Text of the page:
Management Objective

Last semester fell flat for me for personal health reasons and it made me more aware of my shortcomings, encouraging me to take a step back when appropriate to allow for a richer vision from other artists. As a result, I’d like to think I’m being mature in my team – I have surrounded myself with artists with a keen intellect and creative aspirations that I feel fits strongly within my project objectives this semester.

Reading my feedback from last semester, it is clearly paramount that leadership and a strategic management structure needs to be confidently put in place for this project to succeed to overcome the heartbreaking challenge that is: getting it done.

I set up a Trello account for the team to serve as a backlog for our research and work – basically, from last semester we ended up neglecting it and it simply fizzled out of existence, but here the idea is that each week we take all our work, label it with an appropriate categorisation process, and place it in each weekly log the work was done so that we can call back on it any time we need to track our prior progress.

Then as a method of real time management, we confidently believe our private facebook page allows us to communicate daily. So while we have dailies where we say what each of us are going to do, we have a Trello that stores that progress in weekly sprints. We then use a google drive to pass around files and update documentation in real time.

On top of that, last semester subdivided worked well to keep production moving consistently. Too many cooks spoil the broth is clearly accurate, so we are breaking our team into roles they have control over. I will lead overall to help make decisive actions if needed but I have no reign as a dictator. My role is simply to keep track of progress and make management strategies/decisions so that the others are free to emphasis their skills in artistic practice that they feel with benefit both them and the project. Jess, taking form her growth as a leader last semester, intends to drive the artistic vision with Nadine (environment), Katie (character) and Tyrone (animation). While we have yet to settle on a confirmed role for all of us, overall the intention is to ensure quick, informed and decisive actions are made in a way that keeps production moving. We are sticking to core strengths and basing or decisions on having someone responsible for the final say on each aspect.

Team culture last semester was an overlooked consideration – in this team, we know each other, we are have strengths in areas that allow us to support and inspire each other, I feel my role in keeping the project organised and allowing the artists to push their vision across the project serves the team better.

Thus far in the project, I have able to get the team on-board with the vision, whilst ambiguities in the actual visualisation are something I encourage as being driven by them. Whilst dealing with my own personal mental health, I have been reading and breathing a lot of realistic inspiration such as this article. I made this horrible but retrospectively necessary mistake in having such an ambiguous experimental vision that nobody seemed interested in. First and foremost, I made this vision clear and coherent like the article encouraged and was insistent on each member’s contribution and responsibility to the project. Second to that was understanding where my strengths and role lied and knowing how I was going to learn and be inspired by the others – even if this project was ‘my and Jess’ idea’ and founded on the back of my dissertation, I do not view it as ‘my project’, it’s ours. So I know that I have to resist my own internal urge for pressing my ideas across when aren’t always the correct or appropriate decision. Then significantly, communication and committment were vital. I want everyone to feel they can be flexible with their life because I can’t force a crunch on them 24/7. Last semester was unhealthy for all of us given the frustration and crushing sense of defeat we felt – so noticeable within the team: we EMPATHISE with each other. For us a whole, we have a personal investment in the project and it’s ignited a shared “ownership mentality” where be know ‘this is ours’ (Ready, 2016). Before each presentation where it becomes a tense and energy-sucking experience, we know we can just reject it if it doesn’t suit what we personally believe in right in this project.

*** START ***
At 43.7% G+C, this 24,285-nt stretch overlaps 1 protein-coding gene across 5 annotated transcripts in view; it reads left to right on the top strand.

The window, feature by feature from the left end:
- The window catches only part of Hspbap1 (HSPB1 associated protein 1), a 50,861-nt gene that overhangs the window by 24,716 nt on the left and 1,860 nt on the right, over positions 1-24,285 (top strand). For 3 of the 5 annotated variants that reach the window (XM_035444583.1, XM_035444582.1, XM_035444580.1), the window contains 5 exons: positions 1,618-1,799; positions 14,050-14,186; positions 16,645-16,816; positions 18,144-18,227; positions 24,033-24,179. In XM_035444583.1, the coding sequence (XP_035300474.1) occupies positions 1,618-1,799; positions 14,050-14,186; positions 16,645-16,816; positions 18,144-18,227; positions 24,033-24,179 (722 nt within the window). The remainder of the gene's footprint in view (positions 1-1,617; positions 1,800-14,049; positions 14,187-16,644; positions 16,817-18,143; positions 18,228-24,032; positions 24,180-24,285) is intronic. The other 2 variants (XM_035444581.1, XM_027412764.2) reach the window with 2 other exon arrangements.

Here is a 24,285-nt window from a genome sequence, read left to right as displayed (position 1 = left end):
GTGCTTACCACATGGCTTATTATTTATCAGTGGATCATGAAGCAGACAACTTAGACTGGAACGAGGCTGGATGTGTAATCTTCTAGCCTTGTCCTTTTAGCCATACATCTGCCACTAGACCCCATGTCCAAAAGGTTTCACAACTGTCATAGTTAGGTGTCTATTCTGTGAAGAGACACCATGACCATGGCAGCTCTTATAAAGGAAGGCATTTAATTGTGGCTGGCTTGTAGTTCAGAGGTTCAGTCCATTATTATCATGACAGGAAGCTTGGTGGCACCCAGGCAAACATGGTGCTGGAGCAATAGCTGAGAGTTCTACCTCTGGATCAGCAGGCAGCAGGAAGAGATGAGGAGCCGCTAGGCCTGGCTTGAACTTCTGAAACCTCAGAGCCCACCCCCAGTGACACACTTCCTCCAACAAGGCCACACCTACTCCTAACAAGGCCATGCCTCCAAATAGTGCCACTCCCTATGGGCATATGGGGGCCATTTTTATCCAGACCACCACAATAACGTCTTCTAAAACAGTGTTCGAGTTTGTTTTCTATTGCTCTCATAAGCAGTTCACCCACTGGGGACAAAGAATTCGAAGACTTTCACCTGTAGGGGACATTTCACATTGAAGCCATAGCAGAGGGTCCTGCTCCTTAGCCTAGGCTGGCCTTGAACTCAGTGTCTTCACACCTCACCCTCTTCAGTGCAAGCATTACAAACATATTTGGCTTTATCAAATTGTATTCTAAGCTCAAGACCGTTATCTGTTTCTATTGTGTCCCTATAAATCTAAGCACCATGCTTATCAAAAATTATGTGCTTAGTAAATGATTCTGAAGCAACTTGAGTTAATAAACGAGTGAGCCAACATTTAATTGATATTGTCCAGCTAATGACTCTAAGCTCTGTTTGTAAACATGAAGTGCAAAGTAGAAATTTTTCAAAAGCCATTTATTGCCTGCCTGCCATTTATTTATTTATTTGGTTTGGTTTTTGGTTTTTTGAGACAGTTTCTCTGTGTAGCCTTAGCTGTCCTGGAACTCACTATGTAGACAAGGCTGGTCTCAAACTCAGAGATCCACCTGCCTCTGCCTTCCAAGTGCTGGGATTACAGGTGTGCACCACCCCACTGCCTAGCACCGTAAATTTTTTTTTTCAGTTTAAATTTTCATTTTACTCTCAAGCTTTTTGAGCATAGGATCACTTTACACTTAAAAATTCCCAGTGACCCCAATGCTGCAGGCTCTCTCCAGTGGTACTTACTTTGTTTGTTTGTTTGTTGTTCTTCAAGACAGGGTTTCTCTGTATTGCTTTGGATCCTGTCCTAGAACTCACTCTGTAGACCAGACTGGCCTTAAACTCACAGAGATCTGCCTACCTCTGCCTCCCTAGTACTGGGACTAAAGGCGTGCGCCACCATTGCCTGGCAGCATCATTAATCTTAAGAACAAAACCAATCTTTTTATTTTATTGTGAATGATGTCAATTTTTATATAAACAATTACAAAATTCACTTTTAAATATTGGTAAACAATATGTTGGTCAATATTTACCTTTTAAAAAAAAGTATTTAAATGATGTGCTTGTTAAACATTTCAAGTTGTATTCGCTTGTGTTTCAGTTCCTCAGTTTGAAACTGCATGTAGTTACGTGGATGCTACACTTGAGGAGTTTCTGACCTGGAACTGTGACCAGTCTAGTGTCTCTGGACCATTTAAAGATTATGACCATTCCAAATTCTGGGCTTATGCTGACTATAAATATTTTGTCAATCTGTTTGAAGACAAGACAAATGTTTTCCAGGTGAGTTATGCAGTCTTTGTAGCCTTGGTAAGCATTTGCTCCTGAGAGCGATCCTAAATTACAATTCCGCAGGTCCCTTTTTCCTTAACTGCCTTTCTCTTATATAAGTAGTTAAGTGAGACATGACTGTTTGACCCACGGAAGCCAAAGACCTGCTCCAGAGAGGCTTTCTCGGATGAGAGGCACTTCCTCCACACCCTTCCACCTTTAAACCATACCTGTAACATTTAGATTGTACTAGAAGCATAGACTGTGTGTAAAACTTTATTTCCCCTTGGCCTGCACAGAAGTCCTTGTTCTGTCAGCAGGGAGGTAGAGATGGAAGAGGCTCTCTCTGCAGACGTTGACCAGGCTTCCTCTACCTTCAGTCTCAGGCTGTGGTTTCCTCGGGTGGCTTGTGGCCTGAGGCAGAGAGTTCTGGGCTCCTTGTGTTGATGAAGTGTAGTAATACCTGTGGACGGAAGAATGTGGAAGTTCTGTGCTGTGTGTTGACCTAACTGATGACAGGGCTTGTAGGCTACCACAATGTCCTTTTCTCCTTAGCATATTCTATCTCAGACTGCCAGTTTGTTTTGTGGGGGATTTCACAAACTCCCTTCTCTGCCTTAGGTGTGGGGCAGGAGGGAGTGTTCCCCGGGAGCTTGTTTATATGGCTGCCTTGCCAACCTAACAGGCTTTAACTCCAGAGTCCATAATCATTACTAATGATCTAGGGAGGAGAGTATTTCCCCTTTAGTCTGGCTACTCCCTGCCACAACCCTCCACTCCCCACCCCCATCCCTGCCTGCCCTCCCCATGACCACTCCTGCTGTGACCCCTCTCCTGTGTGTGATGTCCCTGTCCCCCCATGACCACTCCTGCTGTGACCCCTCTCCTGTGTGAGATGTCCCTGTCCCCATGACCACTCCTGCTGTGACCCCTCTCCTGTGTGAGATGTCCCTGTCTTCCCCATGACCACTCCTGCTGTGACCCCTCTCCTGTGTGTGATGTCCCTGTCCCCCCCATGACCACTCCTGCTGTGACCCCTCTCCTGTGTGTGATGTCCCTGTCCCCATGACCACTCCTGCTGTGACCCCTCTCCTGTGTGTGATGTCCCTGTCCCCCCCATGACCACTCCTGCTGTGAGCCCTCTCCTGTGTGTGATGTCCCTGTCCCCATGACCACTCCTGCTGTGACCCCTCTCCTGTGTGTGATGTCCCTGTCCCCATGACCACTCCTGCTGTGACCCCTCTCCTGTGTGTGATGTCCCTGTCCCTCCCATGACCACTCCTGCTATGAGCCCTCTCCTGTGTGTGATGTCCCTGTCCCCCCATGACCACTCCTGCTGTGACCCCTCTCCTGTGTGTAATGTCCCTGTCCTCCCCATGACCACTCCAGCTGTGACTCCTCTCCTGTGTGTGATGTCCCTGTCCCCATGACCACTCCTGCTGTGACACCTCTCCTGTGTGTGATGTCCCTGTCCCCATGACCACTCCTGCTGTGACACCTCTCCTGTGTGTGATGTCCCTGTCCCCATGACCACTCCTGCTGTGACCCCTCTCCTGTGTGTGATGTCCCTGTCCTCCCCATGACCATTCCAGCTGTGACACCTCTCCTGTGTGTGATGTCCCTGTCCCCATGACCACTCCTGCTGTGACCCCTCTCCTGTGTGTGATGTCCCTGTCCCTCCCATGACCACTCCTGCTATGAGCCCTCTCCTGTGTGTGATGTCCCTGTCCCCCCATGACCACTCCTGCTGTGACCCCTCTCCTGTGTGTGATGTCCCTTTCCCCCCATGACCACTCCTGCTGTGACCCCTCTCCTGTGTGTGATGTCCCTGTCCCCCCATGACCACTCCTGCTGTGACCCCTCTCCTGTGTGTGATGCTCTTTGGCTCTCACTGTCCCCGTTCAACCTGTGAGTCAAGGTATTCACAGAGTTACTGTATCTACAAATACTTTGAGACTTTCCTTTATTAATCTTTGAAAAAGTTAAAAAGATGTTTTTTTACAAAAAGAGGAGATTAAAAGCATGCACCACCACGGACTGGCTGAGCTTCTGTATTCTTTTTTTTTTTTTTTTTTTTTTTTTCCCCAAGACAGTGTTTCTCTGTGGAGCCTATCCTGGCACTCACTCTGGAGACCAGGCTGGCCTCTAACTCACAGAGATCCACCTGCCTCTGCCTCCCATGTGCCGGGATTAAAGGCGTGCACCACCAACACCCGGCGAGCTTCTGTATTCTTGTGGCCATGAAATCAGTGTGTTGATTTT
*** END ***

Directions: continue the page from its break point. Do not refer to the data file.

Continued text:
We just want to get the project done in a mature, efficient manner that allows us to stick realistically to a clean scrum-based management system to keep production moving and not resulting in debates over tedious details. None of us want to be working 20hr days again.

In summary:

Facebook – real time, dailies

Trello – weekly backlog with labelled categories

Google drive – file/documentation updates

Team hierarchy/subdivision based on field of interest/skill

A culture of empathy and support.

 

References:

LaBrosse, M. 10 Ways To Inspire Your Team. Project Smart. Available from https://www.projectsmart.co.uk/10-ways-to-inspire-your-team.php [Accessed 2nd February 2017]

Ready, K. (2016) Three Management Strategies You Can Use Today For Higher Team Performance. Forbes. Available from http://www.forbes.com/sites/kevinready/2016/02/02/three-management-strategies-you-can-use-today-for-higher-team-performance/#46fbb083570e [Accessed 2nd February 2017]

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One response to “Management Objective

  1. Pingback: Management Plan | Ryan Hollinger·

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